Man of many talents — hymnist Daniel de Marbelle

Pam Griffin
Daniel de Marbelle died Dec. 18, 1903, at the age of 85 in Wayne, Ill. He is buried at Bluff City Cemetery in Elgin. [CONTRIBUTED PHOTO]

Don’t you hear the bells now ringing

Don’t you hear the angels singing

’Tis the glory hallelujah Jubilee.

In that far off sweet forever,

Just beyond the shining river,

When they ring the golden bells for you and me.”

A whaler, a drummer, a circus clown.

Just some of the many occupations held by Daniel (Dion) de Marbelle, a hymnist with a most unusual life story.

A man of many talents, de Marbelle was born July 4, 1818, in Seville, France, and spent much of his youth working on whaling ships in the Arctic. He then joined the United States Navy and served as a drummer in a New York company during the Mexican War in 1847 and was a musician with the 6th Michigan Infantry during the Civil War.

After the war, de Marbelle toured America as an actor and musician with an opera company before forming his own theatrical troupe. His life centered on entertaining — as a magician, ventriloquist, musician and writer. But probably his most unusual accomplishment in the entertainment field was his role as a clown.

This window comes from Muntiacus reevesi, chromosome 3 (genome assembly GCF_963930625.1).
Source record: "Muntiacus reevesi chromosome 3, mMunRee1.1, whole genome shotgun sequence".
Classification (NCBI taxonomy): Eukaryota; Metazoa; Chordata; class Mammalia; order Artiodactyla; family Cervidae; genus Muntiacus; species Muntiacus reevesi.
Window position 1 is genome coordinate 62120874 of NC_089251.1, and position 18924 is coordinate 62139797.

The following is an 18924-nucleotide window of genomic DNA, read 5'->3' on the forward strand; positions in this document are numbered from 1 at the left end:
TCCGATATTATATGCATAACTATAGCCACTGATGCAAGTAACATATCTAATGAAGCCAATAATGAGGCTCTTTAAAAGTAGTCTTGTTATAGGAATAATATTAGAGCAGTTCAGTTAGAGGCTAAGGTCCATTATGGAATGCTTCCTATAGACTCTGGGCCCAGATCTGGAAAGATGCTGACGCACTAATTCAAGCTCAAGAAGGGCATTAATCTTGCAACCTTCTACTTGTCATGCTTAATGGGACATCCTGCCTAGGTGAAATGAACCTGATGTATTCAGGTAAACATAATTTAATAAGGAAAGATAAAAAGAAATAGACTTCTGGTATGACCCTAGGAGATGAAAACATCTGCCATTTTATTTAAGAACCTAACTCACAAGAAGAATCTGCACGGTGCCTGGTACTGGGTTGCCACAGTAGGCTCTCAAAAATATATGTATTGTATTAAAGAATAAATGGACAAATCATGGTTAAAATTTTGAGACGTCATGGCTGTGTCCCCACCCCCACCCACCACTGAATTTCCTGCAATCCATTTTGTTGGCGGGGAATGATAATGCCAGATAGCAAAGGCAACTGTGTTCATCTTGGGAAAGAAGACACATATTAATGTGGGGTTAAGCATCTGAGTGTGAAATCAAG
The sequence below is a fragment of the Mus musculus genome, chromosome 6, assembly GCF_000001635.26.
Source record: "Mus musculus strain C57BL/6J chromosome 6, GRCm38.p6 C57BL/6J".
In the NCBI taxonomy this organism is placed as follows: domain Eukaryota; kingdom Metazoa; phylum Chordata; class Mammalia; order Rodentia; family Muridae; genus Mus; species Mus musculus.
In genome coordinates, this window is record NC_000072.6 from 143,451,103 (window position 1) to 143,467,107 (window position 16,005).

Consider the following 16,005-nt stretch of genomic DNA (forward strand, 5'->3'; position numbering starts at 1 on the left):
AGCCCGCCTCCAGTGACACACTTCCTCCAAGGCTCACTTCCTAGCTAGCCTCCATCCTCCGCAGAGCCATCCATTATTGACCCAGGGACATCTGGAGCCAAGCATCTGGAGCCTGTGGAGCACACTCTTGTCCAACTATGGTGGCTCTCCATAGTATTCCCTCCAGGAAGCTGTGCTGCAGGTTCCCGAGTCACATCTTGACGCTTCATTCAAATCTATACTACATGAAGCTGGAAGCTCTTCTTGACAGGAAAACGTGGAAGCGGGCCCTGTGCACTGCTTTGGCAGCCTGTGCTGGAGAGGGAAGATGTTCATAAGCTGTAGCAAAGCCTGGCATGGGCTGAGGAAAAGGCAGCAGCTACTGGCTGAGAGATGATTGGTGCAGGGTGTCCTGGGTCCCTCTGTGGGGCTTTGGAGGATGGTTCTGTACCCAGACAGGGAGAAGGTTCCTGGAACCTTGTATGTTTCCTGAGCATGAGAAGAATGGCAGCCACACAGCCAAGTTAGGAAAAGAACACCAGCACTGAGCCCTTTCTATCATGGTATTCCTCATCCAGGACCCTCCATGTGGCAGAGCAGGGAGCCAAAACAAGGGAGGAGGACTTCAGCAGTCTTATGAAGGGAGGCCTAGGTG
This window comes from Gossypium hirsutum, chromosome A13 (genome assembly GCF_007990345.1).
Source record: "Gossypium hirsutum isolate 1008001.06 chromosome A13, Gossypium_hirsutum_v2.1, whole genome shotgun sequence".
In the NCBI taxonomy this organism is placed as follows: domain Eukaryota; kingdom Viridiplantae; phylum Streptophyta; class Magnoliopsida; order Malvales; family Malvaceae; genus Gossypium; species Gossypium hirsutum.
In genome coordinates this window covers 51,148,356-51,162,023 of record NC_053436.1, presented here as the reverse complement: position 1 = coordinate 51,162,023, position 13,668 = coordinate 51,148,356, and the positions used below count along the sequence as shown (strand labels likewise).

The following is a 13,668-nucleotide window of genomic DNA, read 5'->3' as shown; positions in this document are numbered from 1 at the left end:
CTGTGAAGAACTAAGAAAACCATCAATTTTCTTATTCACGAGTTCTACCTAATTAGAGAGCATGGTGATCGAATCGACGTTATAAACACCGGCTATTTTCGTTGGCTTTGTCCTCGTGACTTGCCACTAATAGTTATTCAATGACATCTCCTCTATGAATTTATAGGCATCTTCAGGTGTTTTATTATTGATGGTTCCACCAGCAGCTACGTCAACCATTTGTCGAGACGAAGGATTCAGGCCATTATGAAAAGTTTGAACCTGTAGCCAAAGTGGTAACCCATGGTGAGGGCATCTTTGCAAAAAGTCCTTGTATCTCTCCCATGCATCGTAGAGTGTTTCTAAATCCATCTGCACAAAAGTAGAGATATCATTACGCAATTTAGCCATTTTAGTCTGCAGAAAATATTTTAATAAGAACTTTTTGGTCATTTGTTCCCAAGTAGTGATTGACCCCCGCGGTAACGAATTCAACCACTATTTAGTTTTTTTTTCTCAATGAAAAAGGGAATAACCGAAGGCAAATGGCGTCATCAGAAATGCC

At the age of 69, De Marbelle became the first circus clown in the James Bailey circus, before it merged with the P.T. Barnum circus. He later organized his own circus, but lost all his equipment and big top in a fire while touring in Canada.

Returning to America, de Marbelle turned his attention to the West and helped Buffalo Bill Cody in his famous Wild West Show.

De Marbelle could play almost any instrument, wrote many songs, organized a brass band, sang in a Methodist choir in Elgin, Illinois, and even called the figures at local square dances. He even claimed he could make an eloquent speech on any subject — without preparation.

Although a talented and capable man, de Marbelle was no businessman and lived his last years in poverty in a schoolroom in Elgin. The royalties from all his songs were stolen from him and he died penniless, near starvation, in 1903. Old soldiers of the Grand Army of the Republic buried him, and the government placed a modest marker on his grave with the simple wording, “Drum Major D. A. De Marbelle, 6 Mich. Inf.”

Most of his more than 25 songs have been forgotten, but as de Marbelle neared the age of 70, he wanted to leave something that would endure. It was then in 1887 that he wrote “When They Ring the Golden Bells,” a song which turns a Christian’s mind to the hope of heaven. Versions of the song have been recorded by Loretta Lynn and Jerry Lee Lewis.

“For years I was so busy I didn’t have time for God, and so rich I didn’t need him. God had to slow me down and take my success away so that he could talk to me about the home beyond the river.” — Daniel de Marbelle.

“There’s a land beyond the river,

That we call the sweet forever,

And we only reach that shore by faith’s decree;

One by one we’ll gain the portals,

There to dwell with the immortals,

When they ring the golden bells for you and me.

When our days shall know their number,

And in death we sweetly slumber,

When the King commands the spirit to be free;

Nevermore with anguish laden,

We shall reach that lovely Eden,

When they ring the golden bells for you and me.”